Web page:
I never fully understood the extent of emigration and migration from western shores until I moved to Achill.
I grew up in Breaffy and its proximity to Castlebar and relative proximity to other towns like Westport, Ballina and even Galway meant that there were always a certain amount of job opportunities within a reasonable commute.
In the 1980s plenty of people were forced to leave. The last 20 years have seen a decent jump in prospects.
For instance, the majority of our group of friends from secondary school are now living in or around Castlebar.
Some are living on the east coast, others abroad. There could and should be many more job opportunities for those we know have been unable to root themselves at home. There should be a much better focus on infrastructure in the region. There needs to be much greater investment in GMIT Castlebar and a much greater harmonisation of education in the region with the areas of the greater possibility of job creation in the west.
That said, as tough as it has been for many around Castlebar and similar towns in the region, the choice of living locally is a live option for many more locals than is the case in Achill and undoubtedly other areas right on the most peripheral part of our region.
One of the first things that really struck me about Achill was the acceptance of the reality of emigration and migration. Like the tide that crashes against its shores, some things are just a part of life in Achill.
I’ve never forgotten an observation one father made to me about his teenage son. He said he wanted to spend as much time with him in these years because once he goes to college, he thinks there’s every chance his returns to his native shore will only be on holidays. He couldn’t see a future for his son living and working in Achill.
To illustrate that point, when I got involved with the Achill senior Gaelic football team in 2017, only three of the squad of 30 or so players, excluding students, were actually living and working here.
Others were in Galway, Sligo and Dublin. Some players used to fly home from England and even Sweden for games in recent years. We were often able to have a larger group at a midweek session in Dublin than in Achill.
The love of home keeps bringing them back for football but, in most career paths, people in Achill will have to leave if they are to make their way in the world.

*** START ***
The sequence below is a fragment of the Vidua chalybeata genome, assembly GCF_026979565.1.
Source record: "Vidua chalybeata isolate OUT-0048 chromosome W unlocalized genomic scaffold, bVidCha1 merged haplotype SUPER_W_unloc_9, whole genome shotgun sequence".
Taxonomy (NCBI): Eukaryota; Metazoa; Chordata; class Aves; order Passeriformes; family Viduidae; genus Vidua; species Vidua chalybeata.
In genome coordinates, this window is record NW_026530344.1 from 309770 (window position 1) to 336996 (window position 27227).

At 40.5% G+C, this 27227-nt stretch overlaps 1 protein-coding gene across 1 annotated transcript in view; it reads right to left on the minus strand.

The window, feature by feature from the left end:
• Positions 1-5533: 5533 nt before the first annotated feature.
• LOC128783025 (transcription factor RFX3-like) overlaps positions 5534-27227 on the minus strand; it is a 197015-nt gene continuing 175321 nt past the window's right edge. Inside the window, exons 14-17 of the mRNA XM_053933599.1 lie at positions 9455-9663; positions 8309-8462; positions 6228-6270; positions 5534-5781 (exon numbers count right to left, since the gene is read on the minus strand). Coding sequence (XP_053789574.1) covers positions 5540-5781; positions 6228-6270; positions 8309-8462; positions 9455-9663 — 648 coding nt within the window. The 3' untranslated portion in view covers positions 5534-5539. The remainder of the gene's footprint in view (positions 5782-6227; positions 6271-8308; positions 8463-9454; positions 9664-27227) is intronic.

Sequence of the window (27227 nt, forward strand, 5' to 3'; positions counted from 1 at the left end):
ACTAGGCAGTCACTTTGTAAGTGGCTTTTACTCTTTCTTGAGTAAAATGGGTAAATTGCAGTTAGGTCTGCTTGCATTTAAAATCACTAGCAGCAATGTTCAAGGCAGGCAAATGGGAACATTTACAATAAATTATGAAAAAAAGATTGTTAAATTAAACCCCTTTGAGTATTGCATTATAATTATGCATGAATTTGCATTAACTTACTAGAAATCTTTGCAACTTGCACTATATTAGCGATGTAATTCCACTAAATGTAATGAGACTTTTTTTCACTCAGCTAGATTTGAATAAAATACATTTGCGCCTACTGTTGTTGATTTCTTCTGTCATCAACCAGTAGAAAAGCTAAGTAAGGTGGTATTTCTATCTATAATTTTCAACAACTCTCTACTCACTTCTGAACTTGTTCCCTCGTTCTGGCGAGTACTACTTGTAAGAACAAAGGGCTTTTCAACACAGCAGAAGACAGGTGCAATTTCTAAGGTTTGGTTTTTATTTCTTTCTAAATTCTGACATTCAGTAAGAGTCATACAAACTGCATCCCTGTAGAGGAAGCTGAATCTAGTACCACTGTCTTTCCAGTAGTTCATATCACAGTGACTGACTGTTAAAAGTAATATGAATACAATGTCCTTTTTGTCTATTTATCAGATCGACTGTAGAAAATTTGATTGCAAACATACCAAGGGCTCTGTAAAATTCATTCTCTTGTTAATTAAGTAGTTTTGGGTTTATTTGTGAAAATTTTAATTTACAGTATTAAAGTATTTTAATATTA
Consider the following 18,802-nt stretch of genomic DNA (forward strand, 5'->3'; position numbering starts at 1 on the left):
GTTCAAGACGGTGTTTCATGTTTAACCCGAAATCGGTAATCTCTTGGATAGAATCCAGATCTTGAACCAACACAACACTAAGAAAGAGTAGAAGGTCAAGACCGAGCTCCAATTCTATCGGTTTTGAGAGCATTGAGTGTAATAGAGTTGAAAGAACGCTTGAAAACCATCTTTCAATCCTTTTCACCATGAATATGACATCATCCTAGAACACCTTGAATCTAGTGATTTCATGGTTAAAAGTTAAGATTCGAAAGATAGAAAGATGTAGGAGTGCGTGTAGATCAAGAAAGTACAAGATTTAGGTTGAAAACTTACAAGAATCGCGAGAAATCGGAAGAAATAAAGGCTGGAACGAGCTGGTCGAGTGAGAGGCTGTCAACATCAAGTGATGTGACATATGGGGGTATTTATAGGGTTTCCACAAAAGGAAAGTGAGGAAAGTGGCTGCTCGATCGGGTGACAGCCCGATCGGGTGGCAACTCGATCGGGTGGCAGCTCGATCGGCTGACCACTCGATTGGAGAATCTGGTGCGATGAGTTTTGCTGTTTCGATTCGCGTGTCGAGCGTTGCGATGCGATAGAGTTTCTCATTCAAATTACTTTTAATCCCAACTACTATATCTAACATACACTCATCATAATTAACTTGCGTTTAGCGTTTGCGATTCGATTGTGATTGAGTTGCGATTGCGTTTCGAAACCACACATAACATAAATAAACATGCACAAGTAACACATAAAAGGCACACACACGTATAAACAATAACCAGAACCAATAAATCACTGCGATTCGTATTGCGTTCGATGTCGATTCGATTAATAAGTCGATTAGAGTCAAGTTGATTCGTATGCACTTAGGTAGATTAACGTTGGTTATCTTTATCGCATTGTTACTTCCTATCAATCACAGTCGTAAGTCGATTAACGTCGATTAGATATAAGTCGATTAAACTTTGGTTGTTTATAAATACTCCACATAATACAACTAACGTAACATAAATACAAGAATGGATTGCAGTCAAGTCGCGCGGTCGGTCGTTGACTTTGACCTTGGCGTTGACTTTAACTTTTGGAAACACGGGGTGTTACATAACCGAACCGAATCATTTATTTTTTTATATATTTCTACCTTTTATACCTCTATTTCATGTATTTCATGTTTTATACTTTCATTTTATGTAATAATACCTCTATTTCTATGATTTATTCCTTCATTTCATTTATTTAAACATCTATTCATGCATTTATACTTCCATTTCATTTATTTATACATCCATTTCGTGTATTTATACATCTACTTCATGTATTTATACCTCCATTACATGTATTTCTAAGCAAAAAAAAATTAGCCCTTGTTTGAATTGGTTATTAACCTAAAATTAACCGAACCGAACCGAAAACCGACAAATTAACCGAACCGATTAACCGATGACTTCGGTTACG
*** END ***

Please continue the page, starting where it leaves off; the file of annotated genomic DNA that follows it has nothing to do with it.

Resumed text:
If they are lucky, they can remain in Connacht but unlike those of us from around Castlebar, Achill is too far away to be a meaningful commuting option.
Can things change?
Our own children are not even in national school yet but I cannot but project forward 20 odd years and ask what options will face them in 2040. Will the much heralded (by politicians, I hasten to add) Project Ireland 2040 transform lives for those of us in the west? That remains to be seen.
Remote working will open up certain new possibilities for Achill. I’ve benefitted from it myself and plenty more have too.
But it alone will not be enough. Achill is well positioned to take advantage of the burgeoning renewable energy sector with its abundance (take it from me) of wind energy and wave energy.
It is a mecca for tourists, as we saw this summer but that is currently a very seasonal trade that has people at the mercy of many outside elements. Can ways be found to lengthen the season, to diversify the tourism offering?
The local Community Futures group are doing a lot of good work to try to reverse the trends of generations. An acceptance of places like Achill as communities that can thrive, not merely get crumbs from the table, is needed from central government.
Achill is an amazing place to raise a family but, like so much of the west of Ireland, it is a shame so many of its children have to move elsewhere.
Does it always have to be like this?
Edwin McGreal is a Mayo News journalist from Breaffy who lives on Achill Island.